24. Beautifully written, Jenny. Thank you. That is exactly how I felt when I shaped my first dolls heads for my two children last year. I was in awe at what was coming to life under my hands and they too feel like children of mine! I'm well and truly hooked. Incidentally the doll for my daughter is called "Molly"! I've been meaning to send you a picture of them both finished but am a bit of a dud at resizing photos so just waiting for help from my other half. Thanks again for the lovely post. Kate

  25. Such a sweet story.I make dolls and wish that I had some like minded women to share with.

  26. Such a lovely story <3 I love seeing you dolls they are inspiring. I made my first doll for my son as I couldn't get a boy doll I liked.Much like you but in reverse I had three girls then my boy he loves his doll and his doll is pretty tatty now after 18 mouth of love will have to make a new one sending love from Scotland xx

  27. Thank you for your words. I remember the first doll I made and I felt exactly like you! It was magical. I make dolls too for my children and all the cousins around. It makes me happy, brings me innerpeace.
    Jezahel from France

  28. J'adore votre travail ! Ce sont vraiment des poupées que j'aurais voulu avoir lorsque j'étais petite ou pour offrir à ma fille ! Continuez de nous faire rêver !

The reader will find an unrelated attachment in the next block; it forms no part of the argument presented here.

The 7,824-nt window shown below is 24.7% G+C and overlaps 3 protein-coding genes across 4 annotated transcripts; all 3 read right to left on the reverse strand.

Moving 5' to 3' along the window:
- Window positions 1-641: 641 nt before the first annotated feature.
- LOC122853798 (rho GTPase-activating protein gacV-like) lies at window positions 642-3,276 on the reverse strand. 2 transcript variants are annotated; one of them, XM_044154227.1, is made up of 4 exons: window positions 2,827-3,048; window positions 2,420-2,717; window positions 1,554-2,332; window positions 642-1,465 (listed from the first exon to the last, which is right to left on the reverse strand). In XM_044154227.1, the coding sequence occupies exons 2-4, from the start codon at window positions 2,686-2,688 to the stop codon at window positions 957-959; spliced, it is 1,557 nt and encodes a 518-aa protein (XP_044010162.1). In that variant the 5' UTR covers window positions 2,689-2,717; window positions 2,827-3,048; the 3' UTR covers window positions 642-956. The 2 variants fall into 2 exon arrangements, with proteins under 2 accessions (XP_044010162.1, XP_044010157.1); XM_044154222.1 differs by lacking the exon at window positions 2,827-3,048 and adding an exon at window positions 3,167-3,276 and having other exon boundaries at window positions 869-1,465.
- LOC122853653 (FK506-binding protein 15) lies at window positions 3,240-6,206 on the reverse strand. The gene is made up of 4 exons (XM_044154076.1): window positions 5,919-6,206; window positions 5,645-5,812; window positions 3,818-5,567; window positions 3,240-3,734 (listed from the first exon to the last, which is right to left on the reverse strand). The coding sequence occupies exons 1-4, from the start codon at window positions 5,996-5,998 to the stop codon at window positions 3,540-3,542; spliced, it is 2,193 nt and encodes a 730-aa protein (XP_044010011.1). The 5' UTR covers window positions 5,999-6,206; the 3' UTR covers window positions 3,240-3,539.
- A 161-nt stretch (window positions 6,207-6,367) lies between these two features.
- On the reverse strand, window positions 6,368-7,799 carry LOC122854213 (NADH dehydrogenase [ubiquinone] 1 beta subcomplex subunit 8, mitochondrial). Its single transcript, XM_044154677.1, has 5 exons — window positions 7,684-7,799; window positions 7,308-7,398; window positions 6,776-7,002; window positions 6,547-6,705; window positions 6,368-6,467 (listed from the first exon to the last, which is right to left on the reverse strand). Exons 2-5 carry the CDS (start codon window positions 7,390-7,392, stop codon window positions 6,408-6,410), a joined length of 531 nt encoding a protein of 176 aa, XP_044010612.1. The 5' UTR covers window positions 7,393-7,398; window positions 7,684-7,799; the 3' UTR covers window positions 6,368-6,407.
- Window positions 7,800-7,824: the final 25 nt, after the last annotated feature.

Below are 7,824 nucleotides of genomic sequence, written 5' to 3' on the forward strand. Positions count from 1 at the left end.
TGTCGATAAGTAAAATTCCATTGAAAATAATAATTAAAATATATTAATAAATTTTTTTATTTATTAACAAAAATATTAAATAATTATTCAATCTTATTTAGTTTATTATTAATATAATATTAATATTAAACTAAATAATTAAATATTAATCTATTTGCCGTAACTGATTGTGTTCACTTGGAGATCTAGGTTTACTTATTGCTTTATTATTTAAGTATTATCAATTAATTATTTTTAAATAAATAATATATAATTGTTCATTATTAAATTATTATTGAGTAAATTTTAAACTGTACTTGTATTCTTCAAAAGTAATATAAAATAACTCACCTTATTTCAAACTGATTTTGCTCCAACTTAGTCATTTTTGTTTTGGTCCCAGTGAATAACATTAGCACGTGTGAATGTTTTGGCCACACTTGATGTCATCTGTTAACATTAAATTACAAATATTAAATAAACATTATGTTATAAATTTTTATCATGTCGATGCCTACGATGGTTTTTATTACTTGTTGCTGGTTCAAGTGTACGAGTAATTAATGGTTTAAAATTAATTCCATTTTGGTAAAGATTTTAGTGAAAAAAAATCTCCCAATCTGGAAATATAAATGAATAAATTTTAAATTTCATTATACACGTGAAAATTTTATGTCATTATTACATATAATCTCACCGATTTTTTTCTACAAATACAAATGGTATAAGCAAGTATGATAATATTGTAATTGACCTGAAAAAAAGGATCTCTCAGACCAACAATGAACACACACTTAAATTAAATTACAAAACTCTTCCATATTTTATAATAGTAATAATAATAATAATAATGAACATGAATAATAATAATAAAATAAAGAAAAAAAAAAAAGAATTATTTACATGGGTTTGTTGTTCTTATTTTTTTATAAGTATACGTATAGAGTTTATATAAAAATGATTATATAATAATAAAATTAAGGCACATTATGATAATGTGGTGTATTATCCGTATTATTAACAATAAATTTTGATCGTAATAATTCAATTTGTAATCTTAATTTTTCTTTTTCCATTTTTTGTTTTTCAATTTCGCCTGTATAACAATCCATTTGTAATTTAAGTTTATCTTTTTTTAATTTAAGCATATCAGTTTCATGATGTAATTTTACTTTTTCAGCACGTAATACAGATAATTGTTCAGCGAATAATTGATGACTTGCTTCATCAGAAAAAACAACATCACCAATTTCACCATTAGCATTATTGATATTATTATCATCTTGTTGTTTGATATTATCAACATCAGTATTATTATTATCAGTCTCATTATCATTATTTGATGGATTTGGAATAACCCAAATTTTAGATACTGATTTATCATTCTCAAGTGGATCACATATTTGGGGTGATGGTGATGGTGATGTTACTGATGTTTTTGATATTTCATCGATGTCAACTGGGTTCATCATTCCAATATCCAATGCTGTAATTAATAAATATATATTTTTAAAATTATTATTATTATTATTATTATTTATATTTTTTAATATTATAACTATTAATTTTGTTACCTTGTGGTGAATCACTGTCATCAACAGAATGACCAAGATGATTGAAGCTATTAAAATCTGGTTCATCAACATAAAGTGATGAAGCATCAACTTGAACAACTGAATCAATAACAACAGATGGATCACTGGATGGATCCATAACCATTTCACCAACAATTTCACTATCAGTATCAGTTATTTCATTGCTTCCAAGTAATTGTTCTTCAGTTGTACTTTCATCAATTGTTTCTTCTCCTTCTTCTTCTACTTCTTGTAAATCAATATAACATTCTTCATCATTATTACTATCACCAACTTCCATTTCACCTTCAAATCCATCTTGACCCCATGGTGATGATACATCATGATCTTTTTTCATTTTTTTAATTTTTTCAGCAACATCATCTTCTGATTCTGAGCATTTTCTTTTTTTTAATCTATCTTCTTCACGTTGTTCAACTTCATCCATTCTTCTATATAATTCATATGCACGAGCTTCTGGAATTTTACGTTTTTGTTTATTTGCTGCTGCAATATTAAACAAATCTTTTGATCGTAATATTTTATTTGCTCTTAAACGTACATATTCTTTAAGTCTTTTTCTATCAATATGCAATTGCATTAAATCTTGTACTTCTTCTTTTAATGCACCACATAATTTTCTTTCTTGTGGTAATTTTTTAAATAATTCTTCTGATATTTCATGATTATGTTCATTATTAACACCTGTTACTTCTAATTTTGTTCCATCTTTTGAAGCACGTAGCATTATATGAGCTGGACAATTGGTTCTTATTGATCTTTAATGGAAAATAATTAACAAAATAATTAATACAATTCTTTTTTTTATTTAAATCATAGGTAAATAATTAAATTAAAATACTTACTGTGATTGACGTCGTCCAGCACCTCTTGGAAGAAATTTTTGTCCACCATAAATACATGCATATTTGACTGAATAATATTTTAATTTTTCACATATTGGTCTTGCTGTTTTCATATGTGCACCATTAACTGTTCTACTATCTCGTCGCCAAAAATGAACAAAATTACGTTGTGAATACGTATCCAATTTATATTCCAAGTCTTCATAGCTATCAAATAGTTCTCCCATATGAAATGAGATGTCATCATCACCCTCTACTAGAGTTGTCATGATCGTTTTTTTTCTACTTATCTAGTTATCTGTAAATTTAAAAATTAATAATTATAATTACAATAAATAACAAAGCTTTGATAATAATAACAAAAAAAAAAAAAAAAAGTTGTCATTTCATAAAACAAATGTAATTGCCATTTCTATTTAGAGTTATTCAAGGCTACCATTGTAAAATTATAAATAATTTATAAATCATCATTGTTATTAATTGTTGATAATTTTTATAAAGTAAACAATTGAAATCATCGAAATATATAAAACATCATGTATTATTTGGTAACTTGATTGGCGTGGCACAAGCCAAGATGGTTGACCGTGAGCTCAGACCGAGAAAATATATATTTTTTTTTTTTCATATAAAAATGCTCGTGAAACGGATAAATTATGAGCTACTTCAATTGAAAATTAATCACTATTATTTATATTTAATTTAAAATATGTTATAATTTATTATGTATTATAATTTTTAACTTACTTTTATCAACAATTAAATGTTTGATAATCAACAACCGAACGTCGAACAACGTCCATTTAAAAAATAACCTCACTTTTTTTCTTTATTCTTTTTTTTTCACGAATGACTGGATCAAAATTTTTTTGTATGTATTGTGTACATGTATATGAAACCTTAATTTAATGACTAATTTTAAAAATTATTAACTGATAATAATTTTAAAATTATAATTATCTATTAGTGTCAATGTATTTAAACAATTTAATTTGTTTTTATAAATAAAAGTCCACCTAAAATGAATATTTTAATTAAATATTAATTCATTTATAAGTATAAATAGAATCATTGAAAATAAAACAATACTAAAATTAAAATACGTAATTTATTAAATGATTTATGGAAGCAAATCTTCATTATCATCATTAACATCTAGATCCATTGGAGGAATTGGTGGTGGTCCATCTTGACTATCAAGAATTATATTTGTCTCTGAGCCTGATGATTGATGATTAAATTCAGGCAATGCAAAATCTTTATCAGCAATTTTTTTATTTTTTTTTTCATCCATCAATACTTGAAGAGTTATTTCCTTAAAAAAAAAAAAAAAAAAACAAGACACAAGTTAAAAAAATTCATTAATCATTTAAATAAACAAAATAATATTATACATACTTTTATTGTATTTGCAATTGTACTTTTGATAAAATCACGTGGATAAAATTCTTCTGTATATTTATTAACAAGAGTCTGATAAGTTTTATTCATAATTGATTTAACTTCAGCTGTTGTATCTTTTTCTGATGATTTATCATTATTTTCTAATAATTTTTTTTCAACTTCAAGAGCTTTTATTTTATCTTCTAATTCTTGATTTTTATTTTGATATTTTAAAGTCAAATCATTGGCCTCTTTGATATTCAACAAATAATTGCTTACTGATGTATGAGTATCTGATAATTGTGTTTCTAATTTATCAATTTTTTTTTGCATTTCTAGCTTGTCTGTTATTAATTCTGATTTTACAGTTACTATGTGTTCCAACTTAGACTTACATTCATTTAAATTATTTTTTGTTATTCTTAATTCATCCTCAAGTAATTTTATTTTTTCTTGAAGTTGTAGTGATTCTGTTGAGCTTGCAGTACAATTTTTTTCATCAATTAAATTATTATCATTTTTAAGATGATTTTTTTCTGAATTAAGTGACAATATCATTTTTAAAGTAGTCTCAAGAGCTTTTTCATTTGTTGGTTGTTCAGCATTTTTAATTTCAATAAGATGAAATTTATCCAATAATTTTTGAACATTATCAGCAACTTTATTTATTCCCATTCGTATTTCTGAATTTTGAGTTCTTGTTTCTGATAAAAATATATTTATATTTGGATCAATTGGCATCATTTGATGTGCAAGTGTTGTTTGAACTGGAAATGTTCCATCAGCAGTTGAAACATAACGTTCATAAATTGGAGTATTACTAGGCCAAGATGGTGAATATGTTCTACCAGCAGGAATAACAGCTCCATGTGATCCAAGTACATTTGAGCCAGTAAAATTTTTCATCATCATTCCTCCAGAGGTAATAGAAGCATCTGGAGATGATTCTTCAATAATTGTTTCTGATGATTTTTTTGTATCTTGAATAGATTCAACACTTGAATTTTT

Aurore (

  29. Molly is so sweet! I love, love, love her pretty red hair. She is a beauty!

  30. Lovely! Very inspiring! Love that hair!

  31. Molly is adorable! I love her hair too! Jenny do you write? Your words are so smooth and poignant. I feel like I'm there in that moment you are describing... what some authors struggle with. A beautiful doll and a beautiful story.

  32. Lovely words. It is like magic, isn't it, when that adorable head and face emerges?

  33. What a joyful moment for you, when your wrapped tennis ball was transformed into a dear doll's head :-) Thank you for sharing this moment with us, and reminding us what a gift it is to be a dollmaker.


  34. I love this story. I have been wanting to make a doll for the longest time, and am still trying to amass the courage. I have bought a dollmaking needle here, found bits of fabric for the skin there, and so on, but I see all of the amazing dolls from dollmakers such as you and think that I could never do it. Heck, I can barely even sew. But just this morning I was browsing a Waldorf dollmaking book and thinking that perhaps I, too, can take little baby steps and make a tiny bit of magic. Thanks for always being so inspiring. :)


  35. Oh Jenny,
    this is exactly what I felt with dollmaking... it´s heartwarming (does this word exist in english?) and it makes me feel like doing something very right!
    King regards
    from Hamburg (Germany)

  36. I loved your story about your first doll. I have always wanted to make a Waldorf doll and I have put it on my list of things I absolutely have to do. I have never actually seen one in reality so I would love to win your tiny baby:)

  37. Thank you for sharing your story Jenny, I absolutely love reading your blog; you are not just a talented doll maker but a great writer too! Wishing you and your loved ones all the best for a wonderful 2012!